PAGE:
Tempura-style batters were originally brought to Japan by Portuguese missionaries in the 16th century.* Since then, tempura has been perfected to a near art form by Japanese chefs. At the best tempura houses in Japan, all of your courses will be cooked by a single tempura chef who spent years in apprenticeship before ever being allowed to touch the batter or fry oil.
*The word tempura itself comes from the Portuguese, as do many other Japanese words. According to Harold McGee's On Food and Cooking, tempora means "period of time" and refers to the fasting seasons during which fried fish was consumed in place of meat. These days, the word refers to any battered and fried item cooked in the manner of tempura fish, much like Americans have their "chicken-fried steak"—steak cooked in the manner of fried chicken.
Tempura chefs are sort of like the Jedi of the cooking world: They must deftly perform with the utmost skill and precision, using extremely dangerous tools, all while maintaining a calm, serene demeanor. It is an elegant technique, from a more civilized time. The bad news is that you, I, and the vast majority of people in the world are never going to become as great as the masters who spend their entire lives training. But the good news is that we can get about 90% of the way there right off the bat.
The key characteristics of a tempura-style batter are extreme lightness of color and texture: Good tempura should be pale blond with an extraordinarily lacy, light, and crisp coating. To achieve this takes just a little more care than other types of batter. Traditional tempura batter is made by combining flour (usually a mix of wheat flour and lower-protein-rice flour—I use wheat flour and cornstarch instead) with eggs and ice-cold water. The batter is mixed until just barely combined so that plenty of pockets of dry flour remain and virtually no gluten development occurs. A tempura batter has a lifespan of only moments before the flour becomes too saturated with water and a fresh batter must be made. But there are ways we can improve on this fickleness, so long as we aren't married to tradition.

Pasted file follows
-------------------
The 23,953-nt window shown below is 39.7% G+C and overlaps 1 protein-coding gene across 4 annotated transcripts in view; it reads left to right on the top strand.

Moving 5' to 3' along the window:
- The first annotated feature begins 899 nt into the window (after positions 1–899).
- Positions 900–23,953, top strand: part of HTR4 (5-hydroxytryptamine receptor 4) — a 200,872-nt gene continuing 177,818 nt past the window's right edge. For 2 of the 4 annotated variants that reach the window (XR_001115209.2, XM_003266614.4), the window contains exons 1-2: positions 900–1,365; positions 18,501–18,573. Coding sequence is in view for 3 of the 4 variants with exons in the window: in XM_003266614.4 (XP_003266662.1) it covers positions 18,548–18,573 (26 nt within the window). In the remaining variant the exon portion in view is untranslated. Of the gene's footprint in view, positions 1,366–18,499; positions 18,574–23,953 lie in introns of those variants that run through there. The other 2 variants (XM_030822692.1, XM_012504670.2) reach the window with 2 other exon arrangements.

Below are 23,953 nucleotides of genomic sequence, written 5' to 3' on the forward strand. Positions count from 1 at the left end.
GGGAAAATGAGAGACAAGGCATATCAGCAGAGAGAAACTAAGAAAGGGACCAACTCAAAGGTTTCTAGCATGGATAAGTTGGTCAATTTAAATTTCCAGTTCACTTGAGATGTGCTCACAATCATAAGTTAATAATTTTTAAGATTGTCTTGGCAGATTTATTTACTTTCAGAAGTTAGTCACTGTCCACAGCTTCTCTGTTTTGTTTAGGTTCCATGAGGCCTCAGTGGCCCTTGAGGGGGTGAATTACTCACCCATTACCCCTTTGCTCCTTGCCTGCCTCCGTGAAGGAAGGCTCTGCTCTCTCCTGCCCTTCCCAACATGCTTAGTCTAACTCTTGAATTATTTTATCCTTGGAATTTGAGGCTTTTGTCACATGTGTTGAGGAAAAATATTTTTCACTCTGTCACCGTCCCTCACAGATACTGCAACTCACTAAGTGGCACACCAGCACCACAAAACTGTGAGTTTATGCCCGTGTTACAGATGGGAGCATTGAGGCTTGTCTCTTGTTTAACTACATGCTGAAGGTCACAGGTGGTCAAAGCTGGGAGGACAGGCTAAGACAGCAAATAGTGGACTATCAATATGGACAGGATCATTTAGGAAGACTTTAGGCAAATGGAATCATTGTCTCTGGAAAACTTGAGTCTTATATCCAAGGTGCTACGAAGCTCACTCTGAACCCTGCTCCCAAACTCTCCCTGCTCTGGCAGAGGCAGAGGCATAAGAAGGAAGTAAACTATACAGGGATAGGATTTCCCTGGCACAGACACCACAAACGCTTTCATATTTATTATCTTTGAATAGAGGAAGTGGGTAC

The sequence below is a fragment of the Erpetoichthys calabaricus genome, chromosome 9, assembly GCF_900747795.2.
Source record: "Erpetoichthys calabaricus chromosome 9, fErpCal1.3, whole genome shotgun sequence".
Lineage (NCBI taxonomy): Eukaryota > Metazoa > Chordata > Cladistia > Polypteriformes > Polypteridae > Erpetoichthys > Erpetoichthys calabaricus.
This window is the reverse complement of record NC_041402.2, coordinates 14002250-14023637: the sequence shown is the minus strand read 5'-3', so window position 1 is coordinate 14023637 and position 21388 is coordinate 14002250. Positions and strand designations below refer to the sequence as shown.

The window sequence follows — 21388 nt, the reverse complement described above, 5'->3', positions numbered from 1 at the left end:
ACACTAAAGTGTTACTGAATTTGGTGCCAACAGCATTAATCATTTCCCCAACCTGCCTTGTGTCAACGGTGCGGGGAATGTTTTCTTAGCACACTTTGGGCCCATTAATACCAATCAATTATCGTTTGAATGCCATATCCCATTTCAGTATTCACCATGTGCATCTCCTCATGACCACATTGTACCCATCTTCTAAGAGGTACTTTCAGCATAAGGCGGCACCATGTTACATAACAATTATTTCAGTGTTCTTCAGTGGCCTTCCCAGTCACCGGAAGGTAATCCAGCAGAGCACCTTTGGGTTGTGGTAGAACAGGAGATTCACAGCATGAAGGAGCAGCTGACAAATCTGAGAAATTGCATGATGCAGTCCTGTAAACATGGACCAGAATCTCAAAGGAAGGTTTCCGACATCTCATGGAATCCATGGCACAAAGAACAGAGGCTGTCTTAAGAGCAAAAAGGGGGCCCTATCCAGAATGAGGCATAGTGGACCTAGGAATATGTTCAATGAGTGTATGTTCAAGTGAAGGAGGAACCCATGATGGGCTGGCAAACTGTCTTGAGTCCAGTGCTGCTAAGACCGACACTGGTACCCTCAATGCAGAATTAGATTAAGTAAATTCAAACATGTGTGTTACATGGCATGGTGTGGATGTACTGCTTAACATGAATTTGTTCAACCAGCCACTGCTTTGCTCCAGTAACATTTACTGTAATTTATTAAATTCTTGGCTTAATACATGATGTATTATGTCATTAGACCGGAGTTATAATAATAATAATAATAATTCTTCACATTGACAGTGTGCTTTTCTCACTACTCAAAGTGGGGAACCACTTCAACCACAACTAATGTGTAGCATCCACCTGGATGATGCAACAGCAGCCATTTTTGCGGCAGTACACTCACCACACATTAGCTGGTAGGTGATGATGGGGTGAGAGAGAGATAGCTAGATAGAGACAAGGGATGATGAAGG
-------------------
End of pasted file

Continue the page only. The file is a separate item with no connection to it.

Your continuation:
First off, using the old vodka-in-the-batter trick (which by now you may be sick of) works very well, limiting the rate of gluten formation so that the batter can sit a bit longer before it goes bad. So does replacing the ice water with club soda, a trick I learned from my old chef Ken Oringer, at Clio Restaurant in Boston. But the real key is in the process: Rather than simply dumping the dry and wet ingredients into a bowl and whisking them together, I found that by adding the wet ingredients to the dry, then immediately lifting up the bowl and shaking it with one hand while simultaneously rapidly stirring with a pair of chopsticks, I could get all of the ingredients incorporated while minimizing the amount of flour that is completely moistened by the liquid.
How to Prepare Common Tempura Ingredients
|Green beans||Trim the ends|
|Mushrooms||Clean and thinly slice, or leave thin mushrooms like shiitake or oyster whole|
|Bell peppers||Cut into 1/2-inch-wide rings or strips|
|Zucchini and summer squash||Cut into 1/2-inch rounds or sticks|
|Onions||Cut into 1/2-inch rings|
|Eggplant||Cut into 1/2-inch rounds|
|Sweet potatoes||Peel and cut into 1/4-inch slices|
|Butternut squash||Peel, seed, and cut into 1/4-inch slices|
|Okra||Trim the stem ends|
|Broccoli and cauliflower||Cut into 1-inch florets|
|Carrots||Peel and cut into 1/4-inch slices or planks|
|Shrimp||Peel, leaving the final tail section intact if desired, and remove the legs. Flatten each shrimp, and insert a wooden skewer lengthwise to keep it straight while it fries; remove the skewers after cooking.|